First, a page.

And yes, you'll notice I used the word men. That's because I've spoken to enough people who've played for Schiano during his two NFL seasons to conclude that he treats his players like children, which is a major reason he has lost his locker room.
"How bad is it there? It's worse than you can imagine," says one NFL player who spent 2012 with the Bucs. "It's like being in Cuba."
Several current Bucs players describe a similarly bleak environment in which the all-powerful, unyielding Schiano spews tone-deaf platitudes while demonstrating the personal charm of "Homeland" character Nicholas Brody....
Last year, Schiano alienated many of his players and staff members with tantrums like the one I described on "NFL GameDay Morning" last month. According to a current Bucs player -- in an account corroborated by another witness -- Schiano became enraged during a practice late in the 2012 season when special teams coach Bob Ligashesky walked onto the wrong area of the practice field during a drill.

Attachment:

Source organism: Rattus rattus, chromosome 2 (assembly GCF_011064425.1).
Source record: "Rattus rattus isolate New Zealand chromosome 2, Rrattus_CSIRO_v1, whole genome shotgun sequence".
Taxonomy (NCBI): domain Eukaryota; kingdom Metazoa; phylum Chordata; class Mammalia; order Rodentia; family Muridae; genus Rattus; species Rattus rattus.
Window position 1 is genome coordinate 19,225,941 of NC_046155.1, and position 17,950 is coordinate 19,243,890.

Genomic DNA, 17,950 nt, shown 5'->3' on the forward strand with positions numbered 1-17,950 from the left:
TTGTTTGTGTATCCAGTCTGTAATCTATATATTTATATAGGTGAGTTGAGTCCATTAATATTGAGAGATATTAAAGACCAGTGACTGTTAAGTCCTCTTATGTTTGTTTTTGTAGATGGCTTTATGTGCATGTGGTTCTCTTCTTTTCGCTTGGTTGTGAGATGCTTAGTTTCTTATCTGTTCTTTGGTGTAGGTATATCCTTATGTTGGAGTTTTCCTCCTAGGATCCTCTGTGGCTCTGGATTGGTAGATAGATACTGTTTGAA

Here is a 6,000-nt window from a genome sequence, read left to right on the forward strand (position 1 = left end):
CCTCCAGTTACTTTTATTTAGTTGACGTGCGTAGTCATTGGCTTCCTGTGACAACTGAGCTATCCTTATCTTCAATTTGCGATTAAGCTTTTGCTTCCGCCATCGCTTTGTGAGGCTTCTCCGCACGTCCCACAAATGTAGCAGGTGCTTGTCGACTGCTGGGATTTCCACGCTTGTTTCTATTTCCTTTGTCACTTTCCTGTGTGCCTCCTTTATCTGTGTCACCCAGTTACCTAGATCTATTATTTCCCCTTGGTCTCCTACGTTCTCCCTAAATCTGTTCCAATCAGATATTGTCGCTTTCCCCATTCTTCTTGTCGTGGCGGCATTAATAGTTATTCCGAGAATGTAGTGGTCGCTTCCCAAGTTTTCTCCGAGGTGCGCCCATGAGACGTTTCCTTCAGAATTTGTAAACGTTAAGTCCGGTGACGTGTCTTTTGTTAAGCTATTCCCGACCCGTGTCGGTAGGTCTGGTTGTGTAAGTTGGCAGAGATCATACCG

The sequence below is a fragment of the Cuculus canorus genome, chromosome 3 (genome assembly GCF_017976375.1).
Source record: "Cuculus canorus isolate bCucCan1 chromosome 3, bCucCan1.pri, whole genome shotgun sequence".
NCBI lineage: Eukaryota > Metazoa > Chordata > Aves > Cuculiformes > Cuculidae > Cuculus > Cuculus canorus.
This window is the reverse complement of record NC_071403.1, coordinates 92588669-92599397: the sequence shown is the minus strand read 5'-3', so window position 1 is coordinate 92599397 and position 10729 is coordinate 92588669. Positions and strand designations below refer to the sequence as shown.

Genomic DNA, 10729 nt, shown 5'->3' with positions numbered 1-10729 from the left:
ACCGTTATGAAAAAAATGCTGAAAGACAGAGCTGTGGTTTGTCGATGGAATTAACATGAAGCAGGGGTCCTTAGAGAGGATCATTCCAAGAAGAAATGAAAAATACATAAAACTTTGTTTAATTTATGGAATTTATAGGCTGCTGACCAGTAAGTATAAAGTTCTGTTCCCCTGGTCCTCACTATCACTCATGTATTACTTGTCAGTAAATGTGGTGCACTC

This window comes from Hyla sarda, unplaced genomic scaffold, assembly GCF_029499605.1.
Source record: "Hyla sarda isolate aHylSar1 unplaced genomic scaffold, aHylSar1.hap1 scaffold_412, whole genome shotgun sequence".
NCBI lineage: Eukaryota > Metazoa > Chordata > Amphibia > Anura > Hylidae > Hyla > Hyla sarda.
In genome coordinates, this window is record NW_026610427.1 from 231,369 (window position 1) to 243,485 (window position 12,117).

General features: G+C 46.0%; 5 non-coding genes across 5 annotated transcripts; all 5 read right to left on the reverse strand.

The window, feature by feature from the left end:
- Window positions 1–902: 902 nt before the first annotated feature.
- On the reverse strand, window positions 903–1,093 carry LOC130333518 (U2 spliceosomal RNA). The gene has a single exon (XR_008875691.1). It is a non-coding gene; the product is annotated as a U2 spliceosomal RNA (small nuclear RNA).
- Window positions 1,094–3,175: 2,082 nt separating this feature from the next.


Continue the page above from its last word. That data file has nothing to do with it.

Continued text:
Instead of merely telling Ligashesky to watch where he walked, Schiano launched into a loud tirade and threatened to fire him if he repeated the mistake.
When Ligashesky was let go following the season, it was hard not to draw a connection between the tantrum and that decision.
"I think he just wants to flex his power," Bennett says. "He has small (man's) syndrome. I still talk to guys who are there, and trust me, there's not much respect for him in that locker room."
Schiano lost some respect during the summer of 2012 when, during joint workouts with the New England Patriots, he demonstrated a reverence for his friend and apparent idol, Pats coach Bill Belichick, that Bucs players found alarming
"He gathered us before we practiced and told us that if Belichick said something to us on the field, we should listen," one current Bucs player recalls. "He said, 'Treat their coaches like they're your coaches.' We were like, 'Huh?' When we practiced together, whatever Belichick wanted, he did. It was hilarious -- here (Schiano) is, acting like Mr. Tough Guy all the time, and when Belichick wanted something, he was like, 'Yes, Bill.' "
Bennett, who laughs at the recollection, put it this way: "He's trying to be Belichick. Yeah, some people think Belichick's an (expletive), but he's a legend. When this guy acts that way, it's a whole different deal."
Now that Bennett has relocated to the Pacific Northwest, where Pete Carroll runs an unfailingly upbeat operation, the defensive end truly appreciates the difference in leadership styles.
"It's lovely here," Bennett says. "I can't even explain to people how it is here, compared to Tampa. They wouldn't believe me."